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Sunday Under Three Heads Charles Dickens

As Sabbath Bills Would Make It

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His impudence of proof in every trial,
Kens no polite, and heeds no plain denial -

it really becomes high time to speak of him and his legislation, as they appear to deserve, without that gloss of politeness, which is all very well in an ordinary case, but rather out of place when the liberties and comforts of a whole people are at stake.

In the first place, it is by no means the worst characteristic of this bill, that it is a bill of blunders: it is, from beginning to end, a piece of deliberate cruelty, and crafty injustice. If the rich composed the whole population of this country, not a single comfort of one single man would be affected by it. It is directed exclusively, and without the exception of a solitary instance, against the amusements and recreations of the poor. This was the bait held out by the Hon. Baronet to a body of men, who cannot be supposed to have any very strong sympathies in common with the poor, because they cannot understand their sufferings or their struggles. This is the bait, which will in time prevail, unless public attention is awakened, and public feeling exerted, to prevent it.

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Take the very first clause, the provision that no man shall be allowed to work on Sunday - 'That no person, upon the Lord's day, shall do, or hire, or employ any person to do any manner of labour, or any work of his or her ordinary calling.' What class of persons does this affect? The rich man? No. Menial servants, both male and female, are specially exempted from the operation of the bill. 'Menial servants' are among the poor people. The bill has no regard for them. The Baronet's dinner must be cooked on Sunday, the Bishop's horses must be groomed, and the Peer's carriage must be driven. So the menial servants are put utterly beyond the pale of grace; - unless indeed, they are to go to heaven through the sanctity of their masters, and possibly they might think even that, rather an uncertain passport.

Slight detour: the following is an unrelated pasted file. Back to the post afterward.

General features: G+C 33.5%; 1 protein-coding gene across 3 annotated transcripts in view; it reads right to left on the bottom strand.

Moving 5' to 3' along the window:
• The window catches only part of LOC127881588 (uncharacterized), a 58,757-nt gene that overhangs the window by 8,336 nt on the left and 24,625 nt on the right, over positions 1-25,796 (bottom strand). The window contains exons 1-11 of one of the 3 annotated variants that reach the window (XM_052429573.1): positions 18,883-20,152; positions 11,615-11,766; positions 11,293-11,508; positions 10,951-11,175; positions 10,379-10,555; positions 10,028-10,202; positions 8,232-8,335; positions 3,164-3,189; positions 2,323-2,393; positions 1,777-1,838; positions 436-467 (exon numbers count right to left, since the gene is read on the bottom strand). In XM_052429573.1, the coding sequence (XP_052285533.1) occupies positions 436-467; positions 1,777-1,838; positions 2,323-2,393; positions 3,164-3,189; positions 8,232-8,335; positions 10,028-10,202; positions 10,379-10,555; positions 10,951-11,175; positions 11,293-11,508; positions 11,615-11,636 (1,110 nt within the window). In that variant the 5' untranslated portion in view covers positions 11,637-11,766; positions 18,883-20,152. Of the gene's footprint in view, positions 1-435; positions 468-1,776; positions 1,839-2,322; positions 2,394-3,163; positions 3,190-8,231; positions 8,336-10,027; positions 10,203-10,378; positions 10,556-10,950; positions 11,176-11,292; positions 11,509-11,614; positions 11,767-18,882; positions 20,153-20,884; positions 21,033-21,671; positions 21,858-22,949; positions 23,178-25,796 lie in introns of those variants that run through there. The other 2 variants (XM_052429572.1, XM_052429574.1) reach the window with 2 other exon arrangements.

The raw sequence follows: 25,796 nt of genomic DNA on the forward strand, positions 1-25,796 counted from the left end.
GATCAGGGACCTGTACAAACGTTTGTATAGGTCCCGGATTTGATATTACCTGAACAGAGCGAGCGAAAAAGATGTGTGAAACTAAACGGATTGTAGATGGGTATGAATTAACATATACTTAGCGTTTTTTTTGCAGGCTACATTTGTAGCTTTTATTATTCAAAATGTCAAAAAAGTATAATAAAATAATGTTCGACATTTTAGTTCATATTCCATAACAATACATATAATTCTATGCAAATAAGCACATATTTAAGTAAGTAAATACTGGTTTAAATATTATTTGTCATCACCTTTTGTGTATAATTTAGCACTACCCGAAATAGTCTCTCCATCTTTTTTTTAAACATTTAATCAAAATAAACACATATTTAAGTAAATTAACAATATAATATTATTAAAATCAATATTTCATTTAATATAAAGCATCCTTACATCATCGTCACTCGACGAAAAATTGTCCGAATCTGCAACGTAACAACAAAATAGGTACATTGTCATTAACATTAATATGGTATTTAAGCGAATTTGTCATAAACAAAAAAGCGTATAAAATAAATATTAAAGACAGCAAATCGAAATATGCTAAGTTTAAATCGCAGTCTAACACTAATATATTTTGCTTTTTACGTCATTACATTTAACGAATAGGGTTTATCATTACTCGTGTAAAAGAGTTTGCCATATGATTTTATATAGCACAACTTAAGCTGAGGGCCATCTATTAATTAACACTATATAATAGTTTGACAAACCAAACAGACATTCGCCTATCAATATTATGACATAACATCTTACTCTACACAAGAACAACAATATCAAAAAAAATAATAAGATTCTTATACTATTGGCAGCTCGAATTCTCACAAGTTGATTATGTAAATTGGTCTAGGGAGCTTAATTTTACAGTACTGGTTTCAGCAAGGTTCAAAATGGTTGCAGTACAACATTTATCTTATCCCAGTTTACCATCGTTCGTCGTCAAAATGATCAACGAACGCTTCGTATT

There is a penalty for keeping open, houses of entertainment. Now, suppose the bill had passed, and that half-a-dozen adventurous licensed victuallers, relying upon the excitement of public feeling on the subject, and the consequent difficulty of conviction (this is by no means an improbable supposition), had determined to keep their houses and gardens open, through the whole Sunday afternoon, in defiance of the law. Every act of hiring or working, every act of buying or selling, or delivering, or causing anything to be bought or sold, is specifically made a separate offence - mark the effect. A party, a man and his wife and children, enter a tea-garden, and the informer stations himself in the next box, from whence he can see and hear everything that passes. 'Waiter!' says the father. 'Yes. Sir.' 'Pint of the best ale!' 'Yes, Sir.' Away runs the waiter to the bar, and gets the ale from the landlord. Out comes the informer's note-book - penalty on the father for hiring, on the waiter for delivering, and on the landlord for selling, on the Lord's day. But it does not stop here. The waiter delivers the ale, and darts off, little suspecting the penalties in store for him. 'Hollo,' cries the father, 'waiter!' 'Yes, Sir.' 'Just get this little boy a biscuit, will you?' 'Yes, Sir.' Off runs the waiter again, and down goes another case of hiring, another case of delivering, and another case of selling; and so it would go on AD INFINITUM, the sum and substance of the matter being, that every time a man or woman cried 'Waiter!' on Sunday, he or she would be fined not less than forty shillings, nor more than a hundred; and every time a waiter replied, 'Yes, Sir,' he and his master would be fined in the same amount: with the addition of a new sort of window duty on the landlord, to wit, a tax of twenty shillings an hour for every hour beyond the first one, during which he should have his shutters down on the Sabbath.

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Sunday Under Three Heads
Charles Dickens

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